Life After Death?

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Think about the last time you saw a death scene in a movie. They often involve the dying person talking, slowly and painfully, trying to divulge a secret, or give a pep talk. Then they close their eyes and go limp. In reality, death is less black and white. For example, doctors used to think that with cardiac arrest, when the heartbeat stopped, the brain had 20-30 seconds before it ceased functioning.  A recent study published in Resuscitation reports that people in cardiac arrest could remain aware for longer than we thought. It suggests there is life after death…sort of.

The study reported that out of 2,000 cases of cardiac arrest where the patient required resuscitation, 360 patients had some sort of awareness even though experts would have declared them clinically dead. What the patients reported are often called near death experiences. Many reported seeing images. One saw plants but no flowers. Another reported going toward a bright light to a city made of crystal with crystal clear river flowing through it. Some reported seeing friends and relatives, animals, bright lights. Patients felt persecution, fear, or euphoria. Many recalled events that occurred after or during resuscitation. In one instance a person described in detail a specialist involved in her resuscitation. She saw him from the ceiling as she looked down on her own treatment. She could tell he had no hair by the way he wore his hat. One man reported hearing two beeps from a machine that is known to go off every three minutes. It indicated he had held on for at least three minutes after loosing his heartbeat.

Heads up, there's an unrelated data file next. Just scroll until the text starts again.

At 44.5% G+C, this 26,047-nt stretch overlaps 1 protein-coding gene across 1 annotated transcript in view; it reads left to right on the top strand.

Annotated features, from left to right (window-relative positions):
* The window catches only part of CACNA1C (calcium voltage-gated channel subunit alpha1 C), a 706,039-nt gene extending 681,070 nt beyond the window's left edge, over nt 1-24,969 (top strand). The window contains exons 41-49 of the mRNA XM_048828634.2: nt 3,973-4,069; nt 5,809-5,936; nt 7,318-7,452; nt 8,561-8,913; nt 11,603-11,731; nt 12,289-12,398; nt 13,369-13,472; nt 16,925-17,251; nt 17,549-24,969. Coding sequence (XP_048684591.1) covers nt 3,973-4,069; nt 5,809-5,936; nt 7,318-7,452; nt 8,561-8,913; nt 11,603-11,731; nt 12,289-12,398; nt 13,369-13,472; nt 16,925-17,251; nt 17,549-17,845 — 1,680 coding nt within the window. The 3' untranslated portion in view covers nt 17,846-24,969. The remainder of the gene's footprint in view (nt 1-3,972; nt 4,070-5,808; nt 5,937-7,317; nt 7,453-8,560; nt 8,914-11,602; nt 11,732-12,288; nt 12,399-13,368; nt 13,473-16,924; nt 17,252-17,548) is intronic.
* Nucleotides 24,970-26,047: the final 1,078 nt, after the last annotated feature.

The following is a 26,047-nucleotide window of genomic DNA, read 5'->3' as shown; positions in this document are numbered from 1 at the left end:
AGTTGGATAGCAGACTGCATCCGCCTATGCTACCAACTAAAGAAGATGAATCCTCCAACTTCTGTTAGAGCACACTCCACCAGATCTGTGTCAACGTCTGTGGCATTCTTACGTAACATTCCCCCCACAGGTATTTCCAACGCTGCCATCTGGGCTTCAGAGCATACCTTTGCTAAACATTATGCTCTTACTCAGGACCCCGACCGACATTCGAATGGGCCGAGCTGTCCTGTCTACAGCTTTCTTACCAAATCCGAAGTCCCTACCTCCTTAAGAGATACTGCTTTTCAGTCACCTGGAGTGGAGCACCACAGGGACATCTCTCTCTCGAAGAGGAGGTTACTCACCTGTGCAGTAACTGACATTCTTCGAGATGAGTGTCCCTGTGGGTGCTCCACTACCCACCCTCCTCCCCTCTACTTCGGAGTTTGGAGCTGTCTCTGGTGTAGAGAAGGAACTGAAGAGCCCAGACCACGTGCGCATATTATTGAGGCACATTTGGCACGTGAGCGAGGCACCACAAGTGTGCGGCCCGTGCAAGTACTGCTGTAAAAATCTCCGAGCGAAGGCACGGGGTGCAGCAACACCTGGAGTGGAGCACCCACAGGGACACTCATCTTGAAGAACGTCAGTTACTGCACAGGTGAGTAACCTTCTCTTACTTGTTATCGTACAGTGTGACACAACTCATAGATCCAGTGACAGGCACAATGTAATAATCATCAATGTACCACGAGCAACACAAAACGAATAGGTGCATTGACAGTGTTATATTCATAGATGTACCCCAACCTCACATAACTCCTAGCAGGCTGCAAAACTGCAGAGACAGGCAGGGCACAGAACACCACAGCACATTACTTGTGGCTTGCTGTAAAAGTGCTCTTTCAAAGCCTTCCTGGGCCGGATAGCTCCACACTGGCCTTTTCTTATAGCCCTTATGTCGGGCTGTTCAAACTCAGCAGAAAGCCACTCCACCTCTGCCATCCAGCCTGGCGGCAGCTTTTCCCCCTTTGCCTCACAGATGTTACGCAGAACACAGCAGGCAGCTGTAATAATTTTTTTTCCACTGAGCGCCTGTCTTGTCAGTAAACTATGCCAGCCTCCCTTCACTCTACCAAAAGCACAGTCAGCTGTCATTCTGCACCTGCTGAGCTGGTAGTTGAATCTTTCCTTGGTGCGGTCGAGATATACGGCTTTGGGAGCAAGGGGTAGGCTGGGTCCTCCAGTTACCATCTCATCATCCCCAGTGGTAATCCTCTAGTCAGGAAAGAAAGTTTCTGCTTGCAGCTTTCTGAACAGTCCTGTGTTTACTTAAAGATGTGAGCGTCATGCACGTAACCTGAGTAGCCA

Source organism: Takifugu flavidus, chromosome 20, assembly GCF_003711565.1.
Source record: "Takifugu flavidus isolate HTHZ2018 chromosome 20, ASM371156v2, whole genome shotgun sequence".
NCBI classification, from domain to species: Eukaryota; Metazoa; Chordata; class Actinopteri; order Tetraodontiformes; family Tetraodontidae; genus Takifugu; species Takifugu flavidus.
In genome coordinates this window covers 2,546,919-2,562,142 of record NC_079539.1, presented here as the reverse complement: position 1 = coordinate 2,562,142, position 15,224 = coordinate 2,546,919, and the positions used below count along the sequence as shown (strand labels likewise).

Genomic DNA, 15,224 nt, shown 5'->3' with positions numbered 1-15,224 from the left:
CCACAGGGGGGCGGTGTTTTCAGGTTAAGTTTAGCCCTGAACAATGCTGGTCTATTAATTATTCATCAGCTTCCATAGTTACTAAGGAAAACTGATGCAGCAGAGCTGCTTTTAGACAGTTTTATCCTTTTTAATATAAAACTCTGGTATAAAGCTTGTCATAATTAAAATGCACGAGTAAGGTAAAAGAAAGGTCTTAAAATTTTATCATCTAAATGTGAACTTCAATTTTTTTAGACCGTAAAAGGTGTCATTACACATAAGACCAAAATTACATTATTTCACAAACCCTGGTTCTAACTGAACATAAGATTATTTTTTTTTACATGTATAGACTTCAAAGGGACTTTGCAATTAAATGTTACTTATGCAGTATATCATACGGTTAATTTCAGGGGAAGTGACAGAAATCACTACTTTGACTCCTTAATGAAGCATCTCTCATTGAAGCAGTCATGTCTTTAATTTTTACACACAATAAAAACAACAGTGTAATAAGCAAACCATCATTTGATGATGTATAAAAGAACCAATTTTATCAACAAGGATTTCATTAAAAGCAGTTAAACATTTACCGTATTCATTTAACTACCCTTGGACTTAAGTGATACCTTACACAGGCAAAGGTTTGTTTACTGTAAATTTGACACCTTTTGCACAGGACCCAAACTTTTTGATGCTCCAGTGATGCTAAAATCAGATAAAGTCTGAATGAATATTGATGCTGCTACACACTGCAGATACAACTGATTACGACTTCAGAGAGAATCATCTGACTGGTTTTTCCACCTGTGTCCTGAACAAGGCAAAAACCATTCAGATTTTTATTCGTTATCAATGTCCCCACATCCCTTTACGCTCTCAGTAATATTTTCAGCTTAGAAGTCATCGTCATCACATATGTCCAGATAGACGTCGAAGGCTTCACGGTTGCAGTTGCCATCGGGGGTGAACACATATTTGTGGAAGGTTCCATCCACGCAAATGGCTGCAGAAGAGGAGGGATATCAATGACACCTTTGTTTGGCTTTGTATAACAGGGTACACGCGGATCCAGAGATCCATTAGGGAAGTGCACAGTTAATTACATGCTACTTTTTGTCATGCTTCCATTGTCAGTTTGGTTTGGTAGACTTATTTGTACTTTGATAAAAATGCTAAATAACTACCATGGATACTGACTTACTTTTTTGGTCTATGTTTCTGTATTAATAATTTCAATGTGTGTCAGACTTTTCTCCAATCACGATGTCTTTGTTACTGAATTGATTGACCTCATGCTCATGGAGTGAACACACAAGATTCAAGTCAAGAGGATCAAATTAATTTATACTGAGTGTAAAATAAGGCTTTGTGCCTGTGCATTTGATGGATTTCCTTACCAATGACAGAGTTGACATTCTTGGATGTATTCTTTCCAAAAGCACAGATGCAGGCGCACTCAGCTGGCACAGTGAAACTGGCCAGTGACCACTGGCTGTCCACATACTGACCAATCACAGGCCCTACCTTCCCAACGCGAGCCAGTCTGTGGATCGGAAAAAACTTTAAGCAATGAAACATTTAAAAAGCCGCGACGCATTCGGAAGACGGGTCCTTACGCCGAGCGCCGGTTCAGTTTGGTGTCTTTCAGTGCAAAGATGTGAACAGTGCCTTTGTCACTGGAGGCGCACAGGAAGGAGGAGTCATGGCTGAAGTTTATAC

The study forces us once again to confront how little we know about the brain, and death. For now, it shows there is life after death, at least life after what we thought was death. The study is important to me since I am writing a science fiction novel where some characters have a rare gene that sends them into suspended animation instead of death. I am worried about suspending my readers’ disbelief. Maybe a few more studies like this will make my job easier.


AWARE—AWAreness during REsuscitation—A prospective study

Parnia, Sam;  Spearpoint, Ken;  de Vos, Gabriele;  Fenwick, Peter;  Goldberg, Diana et al. (2014)

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